In Memoriam: Remember Those We Lost in 2020

announcement | Fri, Jan 29th, 2021

in memoriam

Please help us honor and remember the following individuals from our CEDA Community that we lost in 2020.


Wolfgang Rosenstiel
1954 –2020
Sometime during 1980, I met Wolfgang Rosenstiel. He was a student of Computer Science at the University of Karlsruhe (KIT). During the next 40 years, we worked together at times, we met at numerous conferences and workshops, we visited each other regularly, and above all, we became good friends. He was a person with an extraordinary capacity for work with a contagiously positive and optimistic outlook, an excellent researcher and teacher, involved in many aspects of our profession.

During the 80's, Electronic Design Automation (EDA) established itself as a growing business, and as transistor counts for chips surpassed one million, logic synthesis became the way to design digital circuits. Research on and infrastructure to design chips were frantically being developed, also in Europe. Wolfgang was in the middle of it all. His Ph.D. was on the synthesis of data-flow circuits, part of high-level synthesis, then considered the next wave after logic synthesis.

At the FZI, a computer science research organization in Karlsruhe, he participated in the German project aimed at establishing an infrastructure to design chips in academia (EIS, "Entwurf Integrierter Schaltungen") and in the "Eurochip" project with similar goals on a European scale. Wolfgang was also a driving force behind CADDY (Carlsruhe Digital Design sYstem) and DSL (Digital Specification Language), both products of the early research on high-level synthesis in Karlsruhe. Later, he advocated for the establishment of SystemC as a system-level language for virtual prototyping. As Wolfgang broadened his interests, he proposed a highly reliable coarse-grained reconfigurable computer architecture. He also proposed a system-on-chip platform that can autonomously adapt to changing operating conditions.

Wolfgang went on to become one of the most prominent researchers in electronic design automation in Europe. He published extensively and had a brilliant academic career. He became a full professor at the department of computer engineering of the University of Tübingen in 1990. He stayed as a director of the FZI, having to commute occasionally between Tübingen and Karlsruhe. He was appointed Dean of the Faculty of Science in 2010. His research interests naturally broadened, including computer architecture, embedded systems, parallel systems, multimedia, and neural nets.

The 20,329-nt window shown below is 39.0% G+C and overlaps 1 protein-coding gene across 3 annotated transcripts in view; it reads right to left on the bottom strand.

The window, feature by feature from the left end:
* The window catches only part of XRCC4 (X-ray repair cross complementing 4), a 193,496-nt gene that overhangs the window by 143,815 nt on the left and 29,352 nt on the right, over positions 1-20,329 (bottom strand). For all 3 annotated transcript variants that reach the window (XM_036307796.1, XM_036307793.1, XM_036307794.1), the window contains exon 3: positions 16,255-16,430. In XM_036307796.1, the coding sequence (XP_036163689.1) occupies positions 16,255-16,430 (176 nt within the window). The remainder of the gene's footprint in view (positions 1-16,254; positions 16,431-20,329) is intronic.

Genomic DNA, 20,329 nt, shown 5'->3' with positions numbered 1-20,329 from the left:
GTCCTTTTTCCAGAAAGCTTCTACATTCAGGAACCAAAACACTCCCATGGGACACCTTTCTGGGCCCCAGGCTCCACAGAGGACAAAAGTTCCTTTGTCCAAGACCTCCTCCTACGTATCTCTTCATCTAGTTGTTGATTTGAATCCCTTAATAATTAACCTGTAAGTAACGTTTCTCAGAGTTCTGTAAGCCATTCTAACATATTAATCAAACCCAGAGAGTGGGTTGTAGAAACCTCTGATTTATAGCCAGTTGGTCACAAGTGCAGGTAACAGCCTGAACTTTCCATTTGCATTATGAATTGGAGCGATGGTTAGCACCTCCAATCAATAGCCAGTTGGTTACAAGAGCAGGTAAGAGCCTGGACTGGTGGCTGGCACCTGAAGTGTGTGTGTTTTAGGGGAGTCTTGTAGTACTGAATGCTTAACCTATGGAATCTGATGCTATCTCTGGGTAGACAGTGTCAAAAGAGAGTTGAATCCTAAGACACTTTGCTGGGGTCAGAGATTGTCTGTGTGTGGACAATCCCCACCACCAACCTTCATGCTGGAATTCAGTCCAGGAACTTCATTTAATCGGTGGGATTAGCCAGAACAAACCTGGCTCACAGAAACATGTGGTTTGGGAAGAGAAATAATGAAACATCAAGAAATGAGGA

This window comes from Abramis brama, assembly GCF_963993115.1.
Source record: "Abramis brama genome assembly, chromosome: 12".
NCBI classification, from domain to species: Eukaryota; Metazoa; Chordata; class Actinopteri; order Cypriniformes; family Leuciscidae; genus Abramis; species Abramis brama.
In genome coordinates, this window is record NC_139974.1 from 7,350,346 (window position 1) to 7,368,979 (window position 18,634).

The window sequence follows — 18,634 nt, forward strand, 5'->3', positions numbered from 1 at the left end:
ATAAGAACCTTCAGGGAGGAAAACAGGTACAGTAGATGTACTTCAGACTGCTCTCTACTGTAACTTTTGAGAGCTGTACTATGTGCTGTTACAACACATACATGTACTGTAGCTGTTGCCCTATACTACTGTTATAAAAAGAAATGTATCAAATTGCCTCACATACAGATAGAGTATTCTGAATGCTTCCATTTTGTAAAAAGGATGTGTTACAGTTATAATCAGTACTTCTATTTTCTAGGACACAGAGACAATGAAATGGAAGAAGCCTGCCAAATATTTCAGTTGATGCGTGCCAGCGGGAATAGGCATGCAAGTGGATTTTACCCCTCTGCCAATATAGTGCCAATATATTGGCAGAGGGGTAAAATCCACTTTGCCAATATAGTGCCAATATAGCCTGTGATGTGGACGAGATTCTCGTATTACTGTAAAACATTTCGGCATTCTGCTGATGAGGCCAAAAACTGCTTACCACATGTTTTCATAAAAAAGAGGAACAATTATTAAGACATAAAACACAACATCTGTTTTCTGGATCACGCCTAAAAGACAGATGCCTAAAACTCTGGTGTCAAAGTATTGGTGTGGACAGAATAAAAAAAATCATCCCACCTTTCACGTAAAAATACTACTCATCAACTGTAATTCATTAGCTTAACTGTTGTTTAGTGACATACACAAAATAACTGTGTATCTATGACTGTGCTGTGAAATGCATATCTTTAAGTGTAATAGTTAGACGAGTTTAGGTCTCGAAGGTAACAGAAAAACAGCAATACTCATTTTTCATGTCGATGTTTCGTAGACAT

Since the early 1990s, Wolfgang did very forward-looking research on optimized machine learning techniques in various technical and medical applications, such as intelligent prosthesis control and brain-computer interfaces. Wolfgang caused international attention with his interdisciplinary research on invasive and non-invasive Brain-Computer Interfaces (BCI), obtaining the highly renowned ERC Advanced Grant in 2009.  Recently he had been researching the optimization of human-machine interaction, paving the way for today's fastest BCI and opening up application fields such as the rehabilitation of stroke patients and the mental workload recognition.

He served the profession assiduously; examples include the general chair of EuroDAC and DATE (Design and Test in Europe), editor in chief of the Springer Journal "Design Automation for Embedded Systems" and chairman of the German Edacentrum.

I continued seeing Wolfgang regularly during the 90s and 00s. He would attend the Design Automation Conference (DAC) every year and spend several weeks at the University of California, Irvine. I think he toyed with the idea of moving to California, but his German roots and his extensive professional activities in Europe ultimately prevented that. As the Dean of the faculty of science, his professional commitments made traveling more difficult. I saw him the last time in October 2018 in Germany; he was as busy as ever.